Several years ago, I cared for an elderly woman with heart failure, diabetes, and high blood pressure who had at least one major health problem at every office visit. I'd get her blood sugar levels under control only to find that her blood pressure had risen dangerously. I'd adjust blood pressure medications only to find her short of breath with swollen legs—a sign of worsening heart failure—at her follow-up appointment. The trouble was, I had no idea how well she followed my instructions in between visits which occurred every month or two. Had her blood pressure been soaring at home for the past few weeks or only during the hour she was in my office? I had no way of knowing.
Family physicians often have a tough time monitoring chronic health conditions, which leads to poor management of those conditions. Only half of the 65 million Americans with hypertension have achieved good control, according to a recent commentary in the American Journal of Managed Care. And it's not hard to understand why: A patient's blood pressure at an office visit may not be an accurate reflection of what the reading typically is at home; in fact, it's often much higher, leading doctors to coin the term "white coat hypertension." Knowing this, doctors are often reluctant to increase medication doses or add new medications; we're afraid of lowering blood pressure too much, which can make patients lightheaded and cause them to stop taking their medications altogether.
Given this unacceptable situation, family doctors need to adopt a new model of care that includes more frequent contacts with patients and adjustment of medications based on blood pressure monitoring at home, stress the authors of the AJMC paper who are affiliated with the University of California at San Francisco. They suggest that hypertensive patients receive home monitors to check their blood pressure on a daily basis and record the readings in a paper or electronic log. Nurses, medical assistants, or other "health coaches" should call patients every two weeks in between office visits to check on their blood pressure readings and provide counseling on lifestyle changes, such as starting an exercise program or reducing dietary sodium. If a patient's home blood pressure readings are too high, a medication dose can be increased using standard protocols that are pre-approved by the doctor. This model is supported by research: A 2008 study published in the Journal of the American Medical Association found that patients who received home blood pressure monitors and regular contacts from a pharmacist through a secure Web site were significantly more likely to achieve blood pressure control after one year compared to patients who weren't monitoring themselves.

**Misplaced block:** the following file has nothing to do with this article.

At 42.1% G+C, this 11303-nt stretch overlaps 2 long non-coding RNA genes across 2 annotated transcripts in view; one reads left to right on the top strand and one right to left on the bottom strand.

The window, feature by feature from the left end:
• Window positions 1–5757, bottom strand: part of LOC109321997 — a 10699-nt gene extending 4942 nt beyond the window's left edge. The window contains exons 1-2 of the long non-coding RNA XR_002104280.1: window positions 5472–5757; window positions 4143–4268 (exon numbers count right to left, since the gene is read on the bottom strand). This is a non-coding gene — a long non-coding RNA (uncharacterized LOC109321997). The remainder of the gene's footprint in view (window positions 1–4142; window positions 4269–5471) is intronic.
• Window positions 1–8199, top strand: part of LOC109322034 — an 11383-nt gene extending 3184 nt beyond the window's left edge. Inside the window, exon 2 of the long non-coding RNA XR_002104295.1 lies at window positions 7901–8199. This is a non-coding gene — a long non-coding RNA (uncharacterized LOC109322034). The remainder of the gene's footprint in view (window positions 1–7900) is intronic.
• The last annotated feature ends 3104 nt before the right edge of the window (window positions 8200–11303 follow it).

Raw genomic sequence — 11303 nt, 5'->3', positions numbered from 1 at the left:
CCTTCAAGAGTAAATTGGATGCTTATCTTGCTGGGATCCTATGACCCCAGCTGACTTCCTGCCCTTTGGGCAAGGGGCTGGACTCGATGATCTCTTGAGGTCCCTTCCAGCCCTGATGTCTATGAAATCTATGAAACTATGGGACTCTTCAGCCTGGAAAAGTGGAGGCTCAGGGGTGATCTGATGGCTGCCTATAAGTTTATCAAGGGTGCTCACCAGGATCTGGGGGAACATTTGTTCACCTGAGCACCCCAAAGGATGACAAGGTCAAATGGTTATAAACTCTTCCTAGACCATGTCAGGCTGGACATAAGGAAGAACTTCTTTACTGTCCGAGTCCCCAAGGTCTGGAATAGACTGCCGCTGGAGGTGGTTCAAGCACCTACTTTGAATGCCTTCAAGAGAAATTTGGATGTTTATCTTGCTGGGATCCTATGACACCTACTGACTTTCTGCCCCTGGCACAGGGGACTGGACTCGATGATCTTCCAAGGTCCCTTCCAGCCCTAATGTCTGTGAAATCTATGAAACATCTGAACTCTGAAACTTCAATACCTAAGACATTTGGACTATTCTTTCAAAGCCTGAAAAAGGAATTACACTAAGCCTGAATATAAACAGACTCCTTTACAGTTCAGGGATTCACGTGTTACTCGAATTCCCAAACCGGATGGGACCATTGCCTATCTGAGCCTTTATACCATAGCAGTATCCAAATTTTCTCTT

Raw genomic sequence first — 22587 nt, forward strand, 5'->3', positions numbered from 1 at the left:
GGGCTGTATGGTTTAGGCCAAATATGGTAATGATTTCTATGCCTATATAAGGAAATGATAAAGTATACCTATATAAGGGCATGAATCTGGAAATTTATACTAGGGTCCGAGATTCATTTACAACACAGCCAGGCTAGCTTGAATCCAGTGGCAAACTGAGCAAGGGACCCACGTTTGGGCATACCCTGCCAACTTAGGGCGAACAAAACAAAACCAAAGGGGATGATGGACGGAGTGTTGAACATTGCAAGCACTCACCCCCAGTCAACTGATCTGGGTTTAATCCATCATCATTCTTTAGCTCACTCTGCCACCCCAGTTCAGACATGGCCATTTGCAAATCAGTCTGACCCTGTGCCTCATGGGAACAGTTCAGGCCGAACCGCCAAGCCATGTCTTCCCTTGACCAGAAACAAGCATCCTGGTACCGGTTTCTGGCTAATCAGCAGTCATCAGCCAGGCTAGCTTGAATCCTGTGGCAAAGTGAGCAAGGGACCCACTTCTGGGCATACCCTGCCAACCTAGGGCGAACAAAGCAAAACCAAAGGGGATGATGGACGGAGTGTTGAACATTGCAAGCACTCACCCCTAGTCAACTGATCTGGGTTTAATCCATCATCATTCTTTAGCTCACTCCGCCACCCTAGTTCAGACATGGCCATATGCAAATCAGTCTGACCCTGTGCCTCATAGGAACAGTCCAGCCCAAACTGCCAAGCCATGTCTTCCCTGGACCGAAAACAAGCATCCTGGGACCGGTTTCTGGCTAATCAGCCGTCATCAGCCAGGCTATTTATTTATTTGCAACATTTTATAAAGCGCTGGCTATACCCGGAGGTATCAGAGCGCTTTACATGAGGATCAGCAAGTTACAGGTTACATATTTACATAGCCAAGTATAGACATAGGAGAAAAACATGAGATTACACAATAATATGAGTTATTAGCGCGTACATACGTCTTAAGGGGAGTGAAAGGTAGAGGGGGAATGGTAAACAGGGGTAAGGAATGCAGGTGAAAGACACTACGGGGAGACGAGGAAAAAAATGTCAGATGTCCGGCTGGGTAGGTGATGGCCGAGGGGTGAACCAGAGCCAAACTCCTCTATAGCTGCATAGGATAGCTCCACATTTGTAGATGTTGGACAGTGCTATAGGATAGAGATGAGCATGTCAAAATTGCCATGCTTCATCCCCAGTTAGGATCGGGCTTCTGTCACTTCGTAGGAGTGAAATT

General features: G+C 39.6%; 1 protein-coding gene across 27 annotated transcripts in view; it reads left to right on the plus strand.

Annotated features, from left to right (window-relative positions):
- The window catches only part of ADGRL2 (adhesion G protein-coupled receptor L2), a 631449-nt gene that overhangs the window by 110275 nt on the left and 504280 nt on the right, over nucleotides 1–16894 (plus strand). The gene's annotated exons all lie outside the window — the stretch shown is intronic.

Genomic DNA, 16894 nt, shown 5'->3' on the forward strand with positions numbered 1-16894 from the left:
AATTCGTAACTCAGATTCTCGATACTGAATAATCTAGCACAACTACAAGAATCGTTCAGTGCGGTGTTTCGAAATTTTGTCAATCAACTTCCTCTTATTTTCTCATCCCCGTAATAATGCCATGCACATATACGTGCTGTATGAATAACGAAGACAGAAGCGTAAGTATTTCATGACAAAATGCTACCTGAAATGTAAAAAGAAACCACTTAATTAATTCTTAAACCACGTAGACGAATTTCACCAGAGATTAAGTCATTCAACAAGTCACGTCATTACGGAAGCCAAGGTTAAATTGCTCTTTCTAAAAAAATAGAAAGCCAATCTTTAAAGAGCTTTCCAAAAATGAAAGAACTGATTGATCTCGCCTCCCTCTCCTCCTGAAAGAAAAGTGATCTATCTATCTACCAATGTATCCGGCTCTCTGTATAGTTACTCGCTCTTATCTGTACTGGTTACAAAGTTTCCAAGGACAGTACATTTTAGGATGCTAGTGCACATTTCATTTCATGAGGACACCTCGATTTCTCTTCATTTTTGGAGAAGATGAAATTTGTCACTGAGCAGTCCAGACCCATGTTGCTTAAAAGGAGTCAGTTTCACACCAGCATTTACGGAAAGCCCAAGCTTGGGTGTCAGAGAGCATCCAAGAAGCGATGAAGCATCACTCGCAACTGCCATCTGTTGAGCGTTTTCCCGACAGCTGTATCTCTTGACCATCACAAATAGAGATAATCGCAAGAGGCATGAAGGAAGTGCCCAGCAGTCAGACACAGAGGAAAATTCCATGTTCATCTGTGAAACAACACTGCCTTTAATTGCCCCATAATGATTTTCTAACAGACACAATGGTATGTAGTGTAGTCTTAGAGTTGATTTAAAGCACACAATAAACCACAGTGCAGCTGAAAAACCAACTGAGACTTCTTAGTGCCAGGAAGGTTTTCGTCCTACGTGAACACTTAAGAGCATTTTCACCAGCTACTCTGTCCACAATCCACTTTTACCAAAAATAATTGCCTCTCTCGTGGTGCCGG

Of course, remote monitoring or telemedicine for chronic health conditions has applications beyond blood pressure management. Remote devices can send the results of blood sugar readings or body weight measurements, in addition to blood pressure readings, from your home directly to your doctor's office. Studies conducted by the Veterans Health Administration have demonstrated that daily body weight measurements on scales remotely linked to doctor's offices can help reduce re-admission rates for heart failure patients, a major factor in reducing ballooning health care costs. In fact, 12 states now require that health insurance plans cover telemedicine services, and 25 states reimburse doctors for telemedicine services through their Medicaid programs.
Even in states that don't mandate coverage for home health monitoring, many health insurers are introducing pilot programs that provide free equipment to selected patients, provided that their doctors show they're utilizing the data to improve care. If you have high blood pressure or another chronic health condition that might benefit from monitoring in between office visits, it's worth checking with your doctor and insurance provider about options that could be available to you at little or no cost.
The above post was first published on my Healthcare Headaches blog at USNews.com.